In 1982, my mother started tying bows to sell in her crafts shop. Back then, there weren’t any big-box arts and crafts shops; no Michaels or Hobby Lobbys. There wasn’t even a Walmart.
People came in to her store every day, asking for bows to put on their mailboxes and fences. They hung bows on grapevine wreaths and bedposts; they ran bows up staircase banisters. Bows were an inexpensive decoration for a lot of households in rural North Carolina. Even men came in to the store to buy bows for the fronts of their cars.
To keep up with this demand, my mother tied bows every night.
This is what I remember: After she closed her shop for the evening and came home, she kept working. She ate a warmed-up dinner plate of food, and then she gathered an armload of red velvet ribbon in 25-yard spools, stacking the spools next to her chair in the den. Most nights, I sat on the floor next to her and did my homework, and I remember hearing the soft whoosh as she tugged on a spool, uncurling five yards of ribbon at a time. She tied bows until about 11 p.m. every night, piling up a hill of them on the floor to take to work the next day.
My dad made bow boards out of 4-by-8-foot sheets of plywood Peg-Board and propped them against the walls in the shop. My mom sold her bows as fast as she could make them, as fast as she could pin them to that bow board.
She sold about 100 bows a day, but at Christmastime, she sold a lot more. 500 bows. 700 bows. All in one day. It’s hard to imagine.
She kept this up for another eight years, until she closed her shop 22 years ago.
I remembered all of this when we decided to put a bow on this month’s cover of our annual Christmas issue, and it seemed fitting that I ask my mother if she’d be willing to tie a bow we could photograph.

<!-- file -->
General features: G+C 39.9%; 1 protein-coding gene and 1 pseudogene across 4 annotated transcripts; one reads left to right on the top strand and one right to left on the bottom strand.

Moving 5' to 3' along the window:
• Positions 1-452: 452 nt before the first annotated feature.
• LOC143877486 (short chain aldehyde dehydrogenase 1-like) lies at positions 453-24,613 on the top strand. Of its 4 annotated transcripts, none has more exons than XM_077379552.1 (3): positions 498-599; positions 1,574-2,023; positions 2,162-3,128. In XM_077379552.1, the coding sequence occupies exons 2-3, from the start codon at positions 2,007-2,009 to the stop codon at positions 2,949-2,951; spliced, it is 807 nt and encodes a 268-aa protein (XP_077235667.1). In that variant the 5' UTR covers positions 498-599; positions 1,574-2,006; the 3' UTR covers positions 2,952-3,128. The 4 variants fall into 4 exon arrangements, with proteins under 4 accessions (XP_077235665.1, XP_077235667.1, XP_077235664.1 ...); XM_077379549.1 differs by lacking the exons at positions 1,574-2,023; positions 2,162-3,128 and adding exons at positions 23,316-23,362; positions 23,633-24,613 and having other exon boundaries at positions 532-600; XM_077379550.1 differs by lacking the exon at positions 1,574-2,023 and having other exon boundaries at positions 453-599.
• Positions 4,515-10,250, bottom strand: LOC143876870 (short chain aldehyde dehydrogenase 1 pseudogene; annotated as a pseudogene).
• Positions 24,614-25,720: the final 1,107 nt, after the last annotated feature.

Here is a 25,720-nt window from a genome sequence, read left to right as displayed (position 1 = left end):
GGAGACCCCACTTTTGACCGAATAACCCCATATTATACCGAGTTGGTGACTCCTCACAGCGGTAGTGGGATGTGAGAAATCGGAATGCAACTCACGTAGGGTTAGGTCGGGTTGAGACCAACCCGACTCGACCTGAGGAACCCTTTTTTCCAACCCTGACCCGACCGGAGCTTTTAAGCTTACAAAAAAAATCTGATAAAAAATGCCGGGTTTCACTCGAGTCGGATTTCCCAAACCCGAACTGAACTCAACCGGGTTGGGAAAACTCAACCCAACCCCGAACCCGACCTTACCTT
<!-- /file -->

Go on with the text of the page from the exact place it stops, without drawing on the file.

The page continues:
I bought a roll of red velvet, took it to my parents’ house, and watched my mother go to work. I watched her go through the familiar steps: unfurl, cut, gather, twist, and pull the loops. She tied a few to get the right one, and after a few minutes of watching, I stopped seeing the bow at all. I started to notice her hands.
My mother’s hands have seen a lot of work. They’ve tied a lot of bows, but before that, they strung tobacco and they picked peas. They scrubbed floors and they turned beet-red in hot dishwater and they held paintbrushes and hammers and they dyed hair and they pinched dough for piecrust, and they occasionally pressed against a little girl’s forehead, checking for fever.
When I was very little, she wore a diamond ring, her engagement ring, on her left hand. It slipped off, many years ago, when she was washing dishes. Her ring went spiraling down the drain before she could fish it out of the soapy water, and she cried out for my dad to help. He took apart all the plumbing, but they never retrieved her ring. My mother cried and cried.
Over the course of a lifetime, she has wrung her hands in sorrow and she has clapped them together in great joy. And on the evening I was at my parents’ house, watching my mom tie this bow, I remembered many more moments of clapping, many moments of joy.
She finished the bow and handed it over to me. “I hope this will work,” she said.
I think it does. I hope you, readers, think so, too.